Leather--natural animal hide, tanned. Can be treated many different ways--woven, tooled, dyed, embossed, glazed. The best leather is called "full grain," because it includes the top dermal layer, or full grain, of the hide. Beware of leathers commonly sold as "top grain." In this case "top" does not mean the best, but literally "topped." These are hides from which the top layer (full grain) has been removed along with the pores and breathability. Leathers and suedes are sold by the hide and priced by the square foot rather than by the yard. Edelman and Spinneybeck are two tanners who make the best full grain leathers.

Linen--a fabric made of flax. It comes in many weights from fine handkerchief linen suitable for drapery to heavy upholstery weight in solid colors or printed patterns. Tends to wrinkle badly and wear at abrasion points.

Matelassé--two cloths joined by tacking or stitching; gives a quilted look

Moiré--a ribbed fabric (usually a faille) with a watered pattern produced using rollers under pressure.

Muslin--a plain weave cotton or cotton blend fabric available in several weights; often used for drapery or sheeting

Organdy--a sheer, stiff, crisp cotton fabric used for draperies

Ottoman--a heavily woven ribbed fabric, good for upholstery

Paper--a celluosic material made from wood pulp and/or cotton fiber

Passementerie--a fancy name for decorative trimmings such as bullion fringe, moss fringe, tassels, gimp, braid, cord, rope, etc. Some of the finest are made by Houlès, Samuel & Sons, and Scalamandré.

Percale--a plain weave cotton or cotton blend fabric more densely woven than muslin; used for sheeting, tablecovering or drapery

Plush (mohair)--a deep, soft, resilient cut pile fabric made from the hair of Angora goats, usually backed with cotton

Polyester--a synthetic fiber derived from petrochemicals; wears well, good for draperies as it is wrinkle and light resistant and stable.

Pongee silk--a lightweight fabric made traditionally made from spun wild silk; also available in cotton and rayon blends

Poplin--a plain woven fabric with a small ribbed texture

Rayon--the oldest man-made fiber; made of regenerated cellulosic fiber (wood pulp); imitates silk

Rep--a woven ribbed fabric heavier than taffeta or faille

Sailcloth--a tightly woven cotton fabric, lighter than canvas or duck.

Sateen--a finely textured satin weave chintz-like fabric with a permanent sheen, usually of cotton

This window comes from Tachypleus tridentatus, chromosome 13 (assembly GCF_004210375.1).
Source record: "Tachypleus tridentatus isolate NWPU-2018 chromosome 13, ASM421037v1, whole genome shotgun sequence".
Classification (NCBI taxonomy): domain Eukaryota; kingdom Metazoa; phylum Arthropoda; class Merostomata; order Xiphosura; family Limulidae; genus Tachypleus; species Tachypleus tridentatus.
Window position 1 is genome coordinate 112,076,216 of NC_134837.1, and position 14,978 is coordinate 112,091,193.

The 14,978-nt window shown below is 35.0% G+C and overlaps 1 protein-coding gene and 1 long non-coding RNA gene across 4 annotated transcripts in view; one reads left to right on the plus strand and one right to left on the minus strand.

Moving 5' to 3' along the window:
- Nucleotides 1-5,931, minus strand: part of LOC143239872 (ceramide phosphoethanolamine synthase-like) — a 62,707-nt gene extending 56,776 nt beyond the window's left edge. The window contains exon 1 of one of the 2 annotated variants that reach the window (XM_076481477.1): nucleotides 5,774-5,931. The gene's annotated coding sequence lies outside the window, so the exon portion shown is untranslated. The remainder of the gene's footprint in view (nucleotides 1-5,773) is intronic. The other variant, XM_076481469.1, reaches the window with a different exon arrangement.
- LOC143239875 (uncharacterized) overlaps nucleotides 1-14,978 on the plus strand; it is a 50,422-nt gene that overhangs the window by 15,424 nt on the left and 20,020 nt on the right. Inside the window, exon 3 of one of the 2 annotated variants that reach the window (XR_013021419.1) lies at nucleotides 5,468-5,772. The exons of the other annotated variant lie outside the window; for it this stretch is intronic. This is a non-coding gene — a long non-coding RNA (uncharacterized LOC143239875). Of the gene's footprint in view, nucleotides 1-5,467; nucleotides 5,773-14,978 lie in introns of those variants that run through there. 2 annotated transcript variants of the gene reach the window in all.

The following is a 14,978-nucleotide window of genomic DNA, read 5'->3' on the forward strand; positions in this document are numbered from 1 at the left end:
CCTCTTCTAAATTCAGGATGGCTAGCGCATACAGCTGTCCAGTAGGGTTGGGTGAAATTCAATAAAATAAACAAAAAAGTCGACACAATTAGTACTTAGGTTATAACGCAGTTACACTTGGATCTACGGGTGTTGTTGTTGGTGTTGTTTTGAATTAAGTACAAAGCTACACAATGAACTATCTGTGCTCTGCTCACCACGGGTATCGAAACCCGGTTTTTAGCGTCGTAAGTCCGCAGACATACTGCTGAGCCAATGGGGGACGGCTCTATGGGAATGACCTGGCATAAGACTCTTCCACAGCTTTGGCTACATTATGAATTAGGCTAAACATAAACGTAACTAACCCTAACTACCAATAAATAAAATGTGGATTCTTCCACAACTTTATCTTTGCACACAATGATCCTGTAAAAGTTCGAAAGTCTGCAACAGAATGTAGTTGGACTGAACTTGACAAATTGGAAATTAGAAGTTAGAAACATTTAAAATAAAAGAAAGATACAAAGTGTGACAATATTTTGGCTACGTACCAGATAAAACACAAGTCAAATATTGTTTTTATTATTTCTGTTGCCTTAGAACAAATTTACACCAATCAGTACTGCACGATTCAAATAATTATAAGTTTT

Satin-- a woven fabric that is glossy smooth on one side and dull on the other. Can be made with silk, linen, synthetics or blends.

Sea grass--a grass used for weaving into rugs and tatami mats

Shantung--is a wild douppioni type of silk that changes colors as the fabric moves due to being woven of two different colors in the warp and weft and has irregularities and slubs in it.

Sisal--a tough fiber made from the leaves of the agave plant. Used for rugs and carpeting.

Strié--a subtle, fine broken satin stripe

Suede--a natural animal hide which has been buffed to raise the surface texture

Taffeta--a finely woven ribbed fabric creating a crisp effect usually of silk or acetate.

Tapestry--a woven fabric that can be made by hand or machine that is usually scenic, floral or paisley. Large tapestries were originally woven as wall hangings to insulate against drafts. Use for upholstery, pillows, tablecoverings, wall hangings, trims.

Terry cloth--a cotton or cotton blend fabric made of uncut loop pile; usually used for towels

Ticking--a (typically striped) cotton twill fabric traditionally used for pillow and mattress covers. Makes good casual upholstery or slipcover material for sofas and chairs.

Toile de Jouy--a screen printed pattern usually in one color on a solid ground of cotton or linen often depicting historic or fanciful scenes.

Tussah silk--a wild silk from China and India. The silkworms eat leaves with a lot of tannin in them (unlike mulberry leaves) resulting in cream to brown colors.

Ultrasuede--a soft synthetic suede fabric made of polyester and polyurethane.

Velour--a soft, plushy fabric that may be woven or knitted (cheaper) usually made of cotton with the look of velvet, and falls somewhere between velvet and and plush in pile height.

Velvet--a cut pile woven fabric with a soft luxurious texture, usually made of silk or cotton.

Velveteen--a soft woven cotton fabric of short pile construction

Viscose--a common type of rayon fiber, often used in blends with other fibers

Voile--a lightweight woven fabric of cotton, linen or a blend with polyester. Used for drapery.

Wool--fabric woven from the fleece of sheep. Can be worsted wool which is combed and carded resulting in a smoother finish, or woolen which is carded only and fluffier. Worsted is good for upholstery, wallcoverings, bedcovers; woolens are made into casements and draperies (but subject to sun rot). Wool is naturally flame-retardant (not flame-proof).


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Lantana 'Miss Huff'